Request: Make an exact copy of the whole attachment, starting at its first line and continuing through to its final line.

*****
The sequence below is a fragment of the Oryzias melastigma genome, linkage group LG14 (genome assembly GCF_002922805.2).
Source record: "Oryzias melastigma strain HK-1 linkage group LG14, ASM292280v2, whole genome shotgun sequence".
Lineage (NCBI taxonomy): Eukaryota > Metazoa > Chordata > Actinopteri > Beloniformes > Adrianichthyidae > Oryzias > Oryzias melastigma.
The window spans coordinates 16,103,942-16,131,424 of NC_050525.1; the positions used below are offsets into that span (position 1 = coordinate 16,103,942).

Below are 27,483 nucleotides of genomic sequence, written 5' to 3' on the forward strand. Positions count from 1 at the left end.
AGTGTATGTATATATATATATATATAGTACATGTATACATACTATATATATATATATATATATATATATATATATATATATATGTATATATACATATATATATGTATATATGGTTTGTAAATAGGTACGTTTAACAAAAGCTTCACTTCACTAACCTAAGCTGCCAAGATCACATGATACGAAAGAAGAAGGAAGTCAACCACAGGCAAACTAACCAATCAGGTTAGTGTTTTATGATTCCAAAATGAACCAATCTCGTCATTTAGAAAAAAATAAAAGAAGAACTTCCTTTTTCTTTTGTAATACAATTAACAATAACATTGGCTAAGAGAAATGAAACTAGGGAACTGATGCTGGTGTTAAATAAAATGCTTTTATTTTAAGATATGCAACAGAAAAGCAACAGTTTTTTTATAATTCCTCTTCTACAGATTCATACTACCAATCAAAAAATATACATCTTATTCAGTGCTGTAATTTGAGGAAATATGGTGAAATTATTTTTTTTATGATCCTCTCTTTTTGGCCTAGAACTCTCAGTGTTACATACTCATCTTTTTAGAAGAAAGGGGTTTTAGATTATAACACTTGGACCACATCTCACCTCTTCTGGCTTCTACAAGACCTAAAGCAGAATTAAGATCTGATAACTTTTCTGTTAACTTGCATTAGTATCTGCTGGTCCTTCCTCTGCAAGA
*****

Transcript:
The sequence below is a fragment of the Oryzias melastigma genome, linkage group LG14 (genome assembly GCF_002922805.2).
Source record: "Oryzias melastigma strain HK-1 linkage group LG14, ASM292280v2, whole genome shotgun sequence".
Lineage (NCBI taxonomy): Eukaryota > Metazoa > Chordata > Actinopteri > Beloniformes > Adrianichthyidae > Oryzias > Oryzias melastigma.
The window spans coordinates 16,103,942-16,131,424 of NC_050525.1; the positions used below are offsets into that span (position 1 = coordinate 16,103,942).

Below are 27,483 nucleotides of genomic sequence, written 5' to 3' on the forward strand. Positions count from 1 at the left end.
AGTGTATGTATATATATATATATATAGTACATGTATACATACTATATATATATATATATATATATATATATATATATATATATGTATATATACATATATATATGTATATATGGTTTGTAAATAGGTACGTTTAACAAAAGCTTCACTTCACTAACCTAAGCTGCCAAGATCACATGATACGAAAGAAGAAGGAAGTCAACCACAGGCAAACTAACCAATCAGGTTAGTGTTTTATGATTCCAAAATGAACCAATCTCGTCATTTAGAAAAAAATAAAAGAAGAACTTCCTTTTTCTTTTGTAATACAATTAACAATAACATTGGCTAAGAGAAATGAAACTAGGGAACTGATGCTGGTGTTAAATAAAATGCTTTTATTTTAAGATATGCAACAGAAAAGCAACAGTTTTTTTATAATTCCTCTTCTACAGATTCATACTACCAATCAAAAAATATACATCTTATTCAGTGCTGTAATTTGAGGAAATATGGTGAAATTATTTTTTTTATGATCCTCTCTTTTTGGCCTAGAACTCTCAGTGTTACATACTCATCTTTTTAGAAGAAAGGGGTTTTAGATTATAACACTTGGACCACATCTCACCTCTTCTGGCTTCTACAAGACCTAAAGCAGAATTAAGATCTGATAACTTTTCTGTTAACTTGCATTAGTATCTGCTGGTCCTTCCTCTGCAAGA